Just give me some "inspiration" to help me out here.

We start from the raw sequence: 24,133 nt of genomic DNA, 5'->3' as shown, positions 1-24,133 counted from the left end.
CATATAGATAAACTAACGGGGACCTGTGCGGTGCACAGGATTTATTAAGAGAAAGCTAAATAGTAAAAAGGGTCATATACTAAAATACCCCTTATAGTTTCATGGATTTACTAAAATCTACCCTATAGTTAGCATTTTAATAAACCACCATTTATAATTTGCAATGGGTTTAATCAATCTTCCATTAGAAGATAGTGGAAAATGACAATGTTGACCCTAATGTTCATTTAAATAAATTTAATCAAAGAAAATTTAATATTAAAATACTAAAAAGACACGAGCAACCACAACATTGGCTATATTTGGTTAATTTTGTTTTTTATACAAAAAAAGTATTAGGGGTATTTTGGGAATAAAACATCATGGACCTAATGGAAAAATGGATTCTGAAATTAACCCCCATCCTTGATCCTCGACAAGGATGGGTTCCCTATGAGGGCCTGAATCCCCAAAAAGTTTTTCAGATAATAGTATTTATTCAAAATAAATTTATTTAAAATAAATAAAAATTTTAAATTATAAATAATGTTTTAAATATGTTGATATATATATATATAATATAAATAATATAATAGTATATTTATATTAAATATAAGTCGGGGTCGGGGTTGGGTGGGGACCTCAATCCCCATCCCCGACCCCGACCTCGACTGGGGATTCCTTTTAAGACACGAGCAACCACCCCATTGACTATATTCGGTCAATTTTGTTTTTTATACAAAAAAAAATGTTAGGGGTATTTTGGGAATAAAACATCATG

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I think like most classic literature we really need to understand it within the context of the time period. Twain set this novel before the Civil War; roughly 1835–1845. Slavery in the Southern United States was a reality and the characters' words and actions had to reflect this. Really, if anything, Huckleberry Finn is a book despoiling many of the ideas about racism at the time. As Huck grows and matures, he begins to see Jim (the escaped slave) as a human being and a friend. Jim becomes a character more worthy of friendship than even Tom. The vernacular is offensive only if we take it in todays context, this however would be a misreading of the book.